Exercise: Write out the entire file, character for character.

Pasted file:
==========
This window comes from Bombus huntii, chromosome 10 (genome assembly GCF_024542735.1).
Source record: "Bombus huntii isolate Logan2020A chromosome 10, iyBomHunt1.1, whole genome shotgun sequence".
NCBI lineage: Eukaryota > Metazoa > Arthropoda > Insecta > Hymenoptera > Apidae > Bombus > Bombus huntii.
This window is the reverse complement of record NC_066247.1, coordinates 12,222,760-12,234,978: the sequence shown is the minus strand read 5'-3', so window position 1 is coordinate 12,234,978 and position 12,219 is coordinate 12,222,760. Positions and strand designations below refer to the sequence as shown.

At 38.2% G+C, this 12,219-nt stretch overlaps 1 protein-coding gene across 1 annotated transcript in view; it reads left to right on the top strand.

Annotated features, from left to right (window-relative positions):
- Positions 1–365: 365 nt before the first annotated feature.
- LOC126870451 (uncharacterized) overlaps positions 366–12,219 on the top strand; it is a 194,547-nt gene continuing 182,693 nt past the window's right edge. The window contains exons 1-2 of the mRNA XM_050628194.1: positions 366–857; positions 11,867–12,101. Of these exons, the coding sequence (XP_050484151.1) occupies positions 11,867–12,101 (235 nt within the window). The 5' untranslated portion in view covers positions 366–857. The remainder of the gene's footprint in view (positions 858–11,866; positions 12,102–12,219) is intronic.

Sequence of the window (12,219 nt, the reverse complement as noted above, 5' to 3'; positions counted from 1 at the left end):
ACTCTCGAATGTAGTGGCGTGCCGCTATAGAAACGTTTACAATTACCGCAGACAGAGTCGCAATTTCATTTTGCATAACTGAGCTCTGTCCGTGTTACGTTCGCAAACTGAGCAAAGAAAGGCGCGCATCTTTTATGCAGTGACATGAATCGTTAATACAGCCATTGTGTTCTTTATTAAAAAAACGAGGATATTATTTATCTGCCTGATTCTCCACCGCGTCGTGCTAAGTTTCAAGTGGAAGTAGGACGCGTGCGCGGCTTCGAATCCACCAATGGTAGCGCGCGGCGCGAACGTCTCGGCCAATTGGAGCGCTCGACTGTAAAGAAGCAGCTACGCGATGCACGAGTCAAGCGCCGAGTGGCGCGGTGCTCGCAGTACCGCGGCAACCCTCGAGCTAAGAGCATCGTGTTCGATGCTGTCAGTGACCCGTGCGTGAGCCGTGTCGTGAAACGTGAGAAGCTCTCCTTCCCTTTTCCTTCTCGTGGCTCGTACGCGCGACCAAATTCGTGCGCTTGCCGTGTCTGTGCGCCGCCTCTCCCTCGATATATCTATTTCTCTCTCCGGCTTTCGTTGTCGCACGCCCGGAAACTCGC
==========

This window comes from Bombus huntii, chromosome 10 (genome assembly GCF_024542735.1).
Source record: "Bombus huntii isolate Logan2020A chromosome 10, iyBomHunt1.1, whole genome shotgun sequence".
NCBI lineage: Eukaryota > Metazoa > Arthropoda > Insecta > Hymenoptera > Apidae > Bombus > Bombus huntii.
This window is the reverse complement of record NC_066247.1, coordinates 12,222,760-12,234,978: the sequence shown is the minus strand read 5'-3', so window position 1 is coordinate 12,234,978 and position 12,219 is coordinate 12,222,760. Positions and strand designations below refer to the sequence as shown.

At 38.2% G+C, this 12,219-nt stretch overlaps 1 protein-coding gene across 1 annotated transcript in view; it reads left to right on the top strand.

Annotated features, from left to right (window-relative positions):
- Positions 1–365: 365 nt before the first annotated feature.
- LOC126870451 (uncharacterized) overlaps positions 366–12,219 on the top strand; it is a 194,547-nt gene continuing 182,693 nt past the window's right edge. The window contains exons 1-2 of the mRNA XM_050628194.1: positions 366–857; positions 11,867–12,101. Of these exons, the coding sequence (XP_050484151.1) occupies positions 11,867–12,101 (235 nt within the window). The 5' untranslated portion in view covers positions 366–857. The remainder of the gene's footprint in view (positions 858–11,866; positions 12,102–12,219) is intronic.

Sequence of the window (12,219 nt, the reverse complement as noted above, 5' to 3'; positions counted from 1 at the left end):
ACTCTCGAATGTAGTGGCGTGCCGCTATAGAAACGTTTACAATTACCGCAGACAGAGTCGCAATTTCATTTTGCATAACTGAGCTCTGTCCGTGTTACGTTCGCAAACTGAGCAAAGAAAGGCGCGCATCTTTTATGCAGTGACATGAATCGTTAATACAGCCATTGTGTTCTTTATTAAAAAAACGAGGATATTATTTATCTGCCTGATTCTCCACCGCGTCGTGCTAAGTTTCAAGTGGAAGTAGGACGCGTGCGCGGCTTCGAATCCACCAATGGTAGCGCGCGGCGCGAACGTCTCGGCCAATTGGAGCGCTCGACTGTAAAGAAGCAGCTACGCGATGCACGAGTCAAGCGCCGAGTGGCGCGGTGCTCGCAGTACCGCGGCAACCCTCGAGCTAAGAGCATCGTGTTCGATGCTGTCAGTGACCCGTGCGTGAGCCGTGTCGTGAAACGTGAGAAGCTCTCCTTCCCTTTTCCTTCTCGTGGCTCGTACGCGCGACCAAATTCGTGCGCTTGCCGTGTCTGTGCGCCGCCTCTCCCTCGATATATCTATTTCTCTCTCCGGCTTTCGTTGTCGCACGCCCGGAAACTCGC